… at the theater where I was honored to organize viewing/costume parties for The Lord of the Rings, all three films, owner Greg Boardman shut down The Lorraine for two weeks rather than show Jackass 2 or Beerfest. From the article, it appears that some folks backed his decision and some folks whined that he took away entertainment from the children (“Won’t someone PLEASE think of the CHILDREN?!??”):
Hoopeston native P.J. Clingenpeel [hell no, I'm not making that up] said the projectors should never have been turned off in the first place. He said the two-week shutdown only hurt children in this town where Boardman’s movie houses and a skating rink are about all they have to do outside of school and sports.
“All he did was ruin a lot of kids’weekends. That’s why I think he’s a crybaby,”said Clingenpeel, a 30-year-old welder.
Excuse me? Who’s a crybaby? The theater owner so disgusted with the product he has to sell that he loses a little money rather than sell it, or the parents of children so bereft of something productive to do that their weekends are spoiled when they can’t watch Johnny Knoxville do … whatever the hell it is that he does? As the article points out, the movie was playing in Danville, which is 25 miles away. Quite a haul. Poor parents, having to listen to their kids whine all weekend because they couldn’t make the 50-mile round-trip to see either of two movies exalting the best of the human spirit.
What a crock. The Lorraine is a beautiful theater with a kick-ass sound system. Greg is a good guy who cheerfully hosted hordes of us breathless Lord of the Rings glassy-eyeds, provided us with a lovely historical venue for our celebration so that we didn’t have to deal with a gumshoed multiplex that was going to make its money either way and couldn’t have cared less that LotR was anything other than a run-of-the-mill set of popcorn flicks. Yes, it’s in a small town, and yes, this action affects the residents more than it would have at Greg’s other theater in Champaign. But I don’t pity the residents of a small town without many resources for entertainment. I pity residents anywhere who are so poor in resources of the mind that the loss of a couple of mindless movies sends them into a tailspin over The Lost Weekend. After all, as small as it is (and I’ve been there), Hoopeston does have a library.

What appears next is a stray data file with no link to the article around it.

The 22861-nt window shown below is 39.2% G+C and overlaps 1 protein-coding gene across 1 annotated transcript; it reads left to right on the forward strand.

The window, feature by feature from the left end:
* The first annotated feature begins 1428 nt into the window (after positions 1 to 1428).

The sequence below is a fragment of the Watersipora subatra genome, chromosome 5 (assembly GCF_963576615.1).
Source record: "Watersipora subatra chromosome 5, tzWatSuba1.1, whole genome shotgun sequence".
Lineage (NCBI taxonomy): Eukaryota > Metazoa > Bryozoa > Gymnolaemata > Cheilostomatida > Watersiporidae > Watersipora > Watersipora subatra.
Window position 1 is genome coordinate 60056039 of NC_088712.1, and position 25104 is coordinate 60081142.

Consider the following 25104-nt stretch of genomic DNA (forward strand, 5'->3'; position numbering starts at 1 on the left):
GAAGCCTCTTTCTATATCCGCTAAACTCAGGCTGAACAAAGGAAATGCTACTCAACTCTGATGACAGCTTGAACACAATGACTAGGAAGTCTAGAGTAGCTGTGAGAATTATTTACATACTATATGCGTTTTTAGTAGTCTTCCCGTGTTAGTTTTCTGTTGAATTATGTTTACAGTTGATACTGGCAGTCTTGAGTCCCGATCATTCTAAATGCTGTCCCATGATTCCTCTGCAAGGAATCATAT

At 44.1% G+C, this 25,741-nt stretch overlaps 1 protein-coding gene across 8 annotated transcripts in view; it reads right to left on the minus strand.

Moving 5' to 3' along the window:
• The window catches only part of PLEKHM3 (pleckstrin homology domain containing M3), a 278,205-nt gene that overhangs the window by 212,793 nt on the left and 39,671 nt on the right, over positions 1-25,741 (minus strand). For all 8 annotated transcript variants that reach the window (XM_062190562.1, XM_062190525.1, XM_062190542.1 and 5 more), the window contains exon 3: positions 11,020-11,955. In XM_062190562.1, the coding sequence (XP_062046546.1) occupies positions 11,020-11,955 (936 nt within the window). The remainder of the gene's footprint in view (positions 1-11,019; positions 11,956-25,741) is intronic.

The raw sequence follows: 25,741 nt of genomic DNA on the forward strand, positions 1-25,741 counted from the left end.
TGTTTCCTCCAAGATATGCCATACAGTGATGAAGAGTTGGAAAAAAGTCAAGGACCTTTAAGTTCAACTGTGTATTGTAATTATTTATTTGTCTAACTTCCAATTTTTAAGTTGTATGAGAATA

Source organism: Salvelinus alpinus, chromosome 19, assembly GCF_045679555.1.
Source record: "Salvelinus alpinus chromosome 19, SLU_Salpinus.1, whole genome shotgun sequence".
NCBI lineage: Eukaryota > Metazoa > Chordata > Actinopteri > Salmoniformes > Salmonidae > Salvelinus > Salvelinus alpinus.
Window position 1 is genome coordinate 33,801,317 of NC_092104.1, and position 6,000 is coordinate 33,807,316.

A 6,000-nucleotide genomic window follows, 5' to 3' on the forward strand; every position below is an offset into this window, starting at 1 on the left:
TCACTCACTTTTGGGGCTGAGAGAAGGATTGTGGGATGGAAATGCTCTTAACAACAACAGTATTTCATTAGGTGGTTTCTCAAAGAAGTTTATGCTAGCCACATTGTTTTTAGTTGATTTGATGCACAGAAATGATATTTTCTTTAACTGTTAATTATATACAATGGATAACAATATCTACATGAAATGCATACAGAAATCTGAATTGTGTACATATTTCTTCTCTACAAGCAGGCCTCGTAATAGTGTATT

Well done, Greg. Not because I know anything about either movie, though I’m quite willing to take your word for it that they’re garbage, but because you certainly are not required, for anybody’s sake, to take whatever the studios hand you and be nothing but an unthinking conduit. So far, I’m not really grooving too hard over Aaron Sorkin’s new TV offering, Studio 60 on the Sunset Strip, but something Amanda Peet’s character said on this week’s episode went down just fine with me. Asked how she would pick programming for the network, she answered that she’d ask herself three questions: 1) did she like it, 2) would her parents like it, and 3) would she let her kids watch it. If the answer to any of those three were yes, she’d air it. If the answer to all three was no, she wouldn’t.
Simple and fair enough for everybody. Or should be. Good judgment: It’s not just for studios any more.